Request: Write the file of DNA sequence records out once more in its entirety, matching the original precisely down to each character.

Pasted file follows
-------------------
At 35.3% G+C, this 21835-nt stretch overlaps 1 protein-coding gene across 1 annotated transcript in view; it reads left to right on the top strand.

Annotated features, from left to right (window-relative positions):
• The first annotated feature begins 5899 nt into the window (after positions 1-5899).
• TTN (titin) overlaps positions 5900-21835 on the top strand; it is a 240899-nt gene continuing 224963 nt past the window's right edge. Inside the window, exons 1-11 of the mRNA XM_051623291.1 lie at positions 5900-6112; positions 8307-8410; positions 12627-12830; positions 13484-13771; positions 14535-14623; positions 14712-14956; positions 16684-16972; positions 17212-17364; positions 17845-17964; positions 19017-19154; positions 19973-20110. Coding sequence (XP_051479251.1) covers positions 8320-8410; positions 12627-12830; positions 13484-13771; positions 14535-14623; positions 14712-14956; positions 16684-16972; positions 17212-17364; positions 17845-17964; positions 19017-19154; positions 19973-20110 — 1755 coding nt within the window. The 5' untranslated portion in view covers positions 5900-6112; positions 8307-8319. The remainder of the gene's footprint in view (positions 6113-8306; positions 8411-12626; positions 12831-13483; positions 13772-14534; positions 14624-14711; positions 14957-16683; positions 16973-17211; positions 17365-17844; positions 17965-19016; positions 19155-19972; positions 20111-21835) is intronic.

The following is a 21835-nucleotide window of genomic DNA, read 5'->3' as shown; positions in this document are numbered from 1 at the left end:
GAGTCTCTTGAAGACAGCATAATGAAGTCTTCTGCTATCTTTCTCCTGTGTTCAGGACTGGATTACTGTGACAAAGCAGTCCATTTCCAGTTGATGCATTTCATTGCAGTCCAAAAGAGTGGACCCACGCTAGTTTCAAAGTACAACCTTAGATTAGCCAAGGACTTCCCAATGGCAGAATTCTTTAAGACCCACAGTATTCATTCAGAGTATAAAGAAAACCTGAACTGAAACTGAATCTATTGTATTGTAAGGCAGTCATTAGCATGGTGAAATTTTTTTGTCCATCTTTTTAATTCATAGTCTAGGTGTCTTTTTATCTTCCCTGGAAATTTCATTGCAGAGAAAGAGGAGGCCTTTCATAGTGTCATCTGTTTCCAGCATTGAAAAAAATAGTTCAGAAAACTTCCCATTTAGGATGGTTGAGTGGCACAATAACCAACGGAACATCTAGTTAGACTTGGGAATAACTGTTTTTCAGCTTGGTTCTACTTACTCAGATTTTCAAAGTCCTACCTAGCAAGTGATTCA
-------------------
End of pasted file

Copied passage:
At 35.3% G+C, this 21835-nt stretch overlaps 1 protein-coding gene across 1 annotated transcript in view; it reads left to right on the top strand.

Annotated features, from left to right (window-relative positions):
• The first annotated feature begins 5899 nt into the window (after positions 1-5899).
• TTN (titin) overlaps positions 5900-21835 on the top strand; it is a 240899-nt gene continuing 224963 nt past the window's right edge. Inside the window, exons 1-11 of the mRNA XM_051623291.1 lie at positions 5900-6112; positions 8307-8410; positions 12627-12830; positions 13484-13771; positions 14535-14623; positions 14712-14956; positions 16684-16972; positions 17212-17364; positions 17845-17964; positions 19017-19154; positions 19973-20110. Coding sequence (XP_051479251.1) covers positions 8320-8410; positions 12627-12830; positions 13484-13771; positions 14535-14623; positions 14712-14956; positions 16684-16972; positions 17212-17364; positions 17845-17964; positions 19017-19154; positions 19973-20110 — 1755 coding nt within the window. The 5' untranslated portion in view covers positions 5900-6112; positions 8307-8319. The remainder of the gene's footprint in view (positions 6113-8306; positions 8411-12626; positions 12831-13483; positions 13772-14534; positions 14624-14711; positions 14957-16683; positions 16973-17211; positions 17365-17844; positions 17965-19016; positions 19155-19972; positions 20111-21835) is intronic.

The following is a 21835-nucleotide window of genomic DNA, read 5'->3' as shown; positions in this document are numbered from 1 at the left end:
GAGTCTCTTGAAGACAGCATAATGAAGTCTTCTGCTATCTTTCTCCTGTGTTCAGGACTGGATTACTGTGACAAAGCAGTCCATTTCCAGTTGATGCATTTCATTGCAGTCCAAAAGAGTGGACCCACGCTAGTTTCAAAGTACAACCTTAGATTAGCCAAGGACTTCCCAATGGCAGAATTCTTTAAGACCCACAGTATTCATTCAGAGTATAAAGAAAACCTGAACTGAAACTGAATCTATTGTATTGTAAGGCAGTCATTAGCATGGTGAAATTTTTTTGTCCATCTTTTTAATTCATAGTCTAGGTGTCTTTTTATCTTCCCTGGAAATTTCATTGCAGAGAAAGAGGAGGCCTTTCATAGTGTCATCTGTTTCCAGCATTGAAAAAAATAGTTCAGAAAACTTCCCATTTAGGATGGTTGAGTGGCACAATAACCAACGGAACATCTAGTTAGACTTGGGAATAACTGTTTTTCAGCTTGGTTCTACTTACTCAGATTTTCAAAGTCCTACCTAGCAAGTGATTCA